Go with the plain stainless steel if detail is more important than finish. The gold and bronze plating are thin but they can cover up tiny details. The trade off is the finish is not as nice.
Go with the matte finish if your design has many nooks and crannies. Their polishing process can’t get into all the corners, and honestly, I think the matte finish looks great. The polished finish looks great for flat, even surfaces.
Consider using a different material. If all else fails, the plastics and their silver and brass materials do not have to meet the “Sandcastle Rule”, and can handle thin walls and details better.
First I tried to brush off the pieces to make sure that any residual dust from the printing process was removed. Next, I soaked them in water overnight as recommended in the instructions.
The next morning I opened up the dye. I used Rit dark green fabric dye. I got this at a fabric store for
$1.99 plus tax. I put about a teaspoon of the powder into a bowl. I got some water boiling and then added the water to the bowl. I added the pieces and let them soak for about 15 minutes.
The water had cooled off a bit too much and so the pieces were not as dark as I would have liked at this time. So I repeated the process, and added hot water a couple more times. The whole process took about 30 minutes, but it will go faster next time now that I realize how important it is to keep the water hot.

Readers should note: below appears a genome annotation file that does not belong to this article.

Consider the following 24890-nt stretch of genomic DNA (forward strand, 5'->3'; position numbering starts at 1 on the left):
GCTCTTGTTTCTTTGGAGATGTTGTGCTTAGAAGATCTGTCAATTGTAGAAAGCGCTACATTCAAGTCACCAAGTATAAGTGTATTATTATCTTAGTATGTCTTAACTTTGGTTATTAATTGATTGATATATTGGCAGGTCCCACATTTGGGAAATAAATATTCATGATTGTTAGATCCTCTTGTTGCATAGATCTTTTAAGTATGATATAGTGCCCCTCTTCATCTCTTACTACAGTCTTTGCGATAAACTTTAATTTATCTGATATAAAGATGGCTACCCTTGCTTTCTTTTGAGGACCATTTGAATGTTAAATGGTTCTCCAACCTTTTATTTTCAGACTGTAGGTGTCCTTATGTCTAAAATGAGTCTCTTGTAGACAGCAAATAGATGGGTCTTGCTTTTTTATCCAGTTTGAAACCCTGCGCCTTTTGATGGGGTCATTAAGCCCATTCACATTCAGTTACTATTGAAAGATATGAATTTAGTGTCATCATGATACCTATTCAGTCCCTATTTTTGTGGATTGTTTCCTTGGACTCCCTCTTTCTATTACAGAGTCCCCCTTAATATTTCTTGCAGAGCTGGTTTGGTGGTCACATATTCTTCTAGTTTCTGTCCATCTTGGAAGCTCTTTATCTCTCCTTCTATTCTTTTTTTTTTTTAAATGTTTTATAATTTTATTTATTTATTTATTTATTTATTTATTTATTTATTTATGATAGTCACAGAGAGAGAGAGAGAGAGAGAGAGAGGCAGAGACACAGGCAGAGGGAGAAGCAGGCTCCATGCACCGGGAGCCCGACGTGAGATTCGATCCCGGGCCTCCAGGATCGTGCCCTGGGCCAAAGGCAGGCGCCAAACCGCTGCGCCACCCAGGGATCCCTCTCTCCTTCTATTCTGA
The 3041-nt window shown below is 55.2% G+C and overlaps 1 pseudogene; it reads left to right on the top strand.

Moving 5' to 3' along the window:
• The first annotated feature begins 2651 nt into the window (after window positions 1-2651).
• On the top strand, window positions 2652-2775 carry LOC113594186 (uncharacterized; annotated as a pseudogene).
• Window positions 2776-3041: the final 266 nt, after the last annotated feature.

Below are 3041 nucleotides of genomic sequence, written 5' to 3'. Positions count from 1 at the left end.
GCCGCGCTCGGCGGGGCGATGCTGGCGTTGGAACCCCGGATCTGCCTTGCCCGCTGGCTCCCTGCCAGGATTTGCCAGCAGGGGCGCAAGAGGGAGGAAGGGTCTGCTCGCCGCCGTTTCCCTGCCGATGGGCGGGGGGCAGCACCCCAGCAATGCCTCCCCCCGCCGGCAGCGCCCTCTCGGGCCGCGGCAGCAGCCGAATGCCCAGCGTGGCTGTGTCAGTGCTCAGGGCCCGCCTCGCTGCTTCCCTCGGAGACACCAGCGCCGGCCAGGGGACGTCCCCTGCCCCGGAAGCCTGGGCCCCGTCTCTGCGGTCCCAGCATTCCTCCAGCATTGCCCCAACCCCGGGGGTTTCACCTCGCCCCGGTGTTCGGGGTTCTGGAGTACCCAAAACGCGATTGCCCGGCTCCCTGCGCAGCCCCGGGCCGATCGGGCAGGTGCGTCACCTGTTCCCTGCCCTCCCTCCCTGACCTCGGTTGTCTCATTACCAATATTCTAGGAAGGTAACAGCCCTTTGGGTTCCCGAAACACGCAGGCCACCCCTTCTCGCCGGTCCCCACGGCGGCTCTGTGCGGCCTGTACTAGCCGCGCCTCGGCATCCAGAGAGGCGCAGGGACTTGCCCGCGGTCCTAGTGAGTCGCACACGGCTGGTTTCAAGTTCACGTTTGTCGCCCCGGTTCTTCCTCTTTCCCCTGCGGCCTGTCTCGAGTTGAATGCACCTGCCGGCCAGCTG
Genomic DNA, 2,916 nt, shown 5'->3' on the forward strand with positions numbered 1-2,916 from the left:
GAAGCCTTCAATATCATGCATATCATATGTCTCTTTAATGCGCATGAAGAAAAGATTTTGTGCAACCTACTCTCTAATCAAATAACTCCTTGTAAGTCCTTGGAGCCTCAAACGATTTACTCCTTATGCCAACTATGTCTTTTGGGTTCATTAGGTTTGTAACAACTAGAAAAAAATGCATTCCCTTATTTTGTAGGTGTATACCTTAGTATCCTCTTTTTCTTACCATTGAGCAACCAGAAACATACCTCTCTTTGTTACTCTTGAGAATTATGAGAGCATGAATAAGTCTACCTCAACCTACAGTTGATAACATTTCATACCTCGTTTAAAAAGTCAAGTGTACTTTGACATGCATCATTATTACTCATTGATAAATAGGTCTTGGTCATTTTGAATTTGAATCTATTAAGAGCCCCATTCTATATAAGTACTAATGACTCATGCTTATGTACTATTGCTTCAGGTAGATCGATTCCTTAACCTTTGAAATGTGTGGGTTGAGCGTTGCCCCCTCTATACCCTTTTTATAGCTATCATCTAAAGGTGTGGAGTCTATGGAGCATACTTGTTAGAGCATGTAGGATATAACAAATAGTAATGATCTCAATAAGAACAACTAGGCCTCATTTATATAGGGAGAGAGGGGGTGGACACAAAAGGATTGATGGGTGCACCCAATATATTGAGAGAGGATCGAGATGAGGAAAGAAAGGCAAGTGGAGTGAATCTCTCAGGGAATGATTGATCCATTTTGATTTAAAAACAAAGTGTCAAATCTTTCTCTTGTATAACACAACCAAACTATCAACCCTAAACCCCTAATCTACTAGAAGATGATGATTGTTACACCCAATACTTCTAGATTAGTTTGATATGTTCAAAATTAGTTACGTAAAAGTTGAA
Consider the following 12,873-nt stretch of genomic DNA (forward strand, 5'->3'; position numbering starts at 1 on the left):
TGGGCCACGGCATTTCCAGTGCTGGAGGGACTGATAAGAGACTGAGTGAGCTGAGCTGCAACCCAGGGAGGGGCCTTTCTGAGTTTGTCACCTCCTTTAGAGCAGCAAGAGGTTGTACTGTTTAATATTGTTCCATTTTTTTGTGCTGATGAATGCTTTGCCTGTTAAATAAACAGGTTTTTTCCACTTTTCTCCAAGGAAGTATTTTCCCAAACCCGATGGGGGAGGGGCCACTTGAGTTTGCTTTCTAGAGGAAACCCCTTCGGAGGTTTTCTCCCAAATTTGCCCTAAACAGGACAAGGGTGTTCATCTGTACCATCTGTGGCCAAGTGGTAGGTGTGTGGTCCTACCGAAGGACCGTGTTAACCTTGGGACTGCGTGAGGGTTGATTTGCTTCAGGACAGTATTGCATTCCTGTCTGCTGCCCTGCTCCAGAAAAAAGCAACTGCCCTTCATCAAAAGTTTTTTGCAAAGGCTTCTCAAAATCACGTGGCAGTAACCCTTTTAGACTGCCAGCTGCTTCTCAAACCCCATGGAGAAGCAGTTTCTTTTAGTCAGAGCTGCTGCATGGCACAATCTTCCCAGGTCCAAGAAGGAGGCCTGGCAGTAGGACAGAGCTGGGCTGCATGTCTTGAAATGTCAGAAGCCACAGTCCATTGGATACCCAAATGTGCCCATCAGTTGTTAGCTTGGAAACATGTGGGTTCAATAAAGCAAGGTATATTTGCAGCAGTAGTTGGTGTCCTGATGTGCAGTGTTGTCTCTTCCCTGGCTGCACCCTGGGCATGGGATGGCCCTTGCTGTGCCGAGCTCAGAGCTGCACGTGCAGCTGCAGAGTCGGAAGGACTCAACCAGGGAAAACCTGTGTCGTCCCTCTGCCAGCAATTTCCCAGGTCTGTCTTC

Finally, I dried them off a bit and then rinsed them off to make sure any residual dye was off. Since these are jewelry pieces I didn’t want excess dye getting on anyone. And since these pieces have some corners and details, there definitely was some dye leftover on them.
The pieces seem a little more substantial now, not sure why. For the most part they turned out as good as I’d hoped. On the large pendant, there is some “marbling” going on with the color. Some of the ridges left over from the 3D printing process turned out darker than others. This might not be desireable for all pieces, but it looks kind of cool on this one.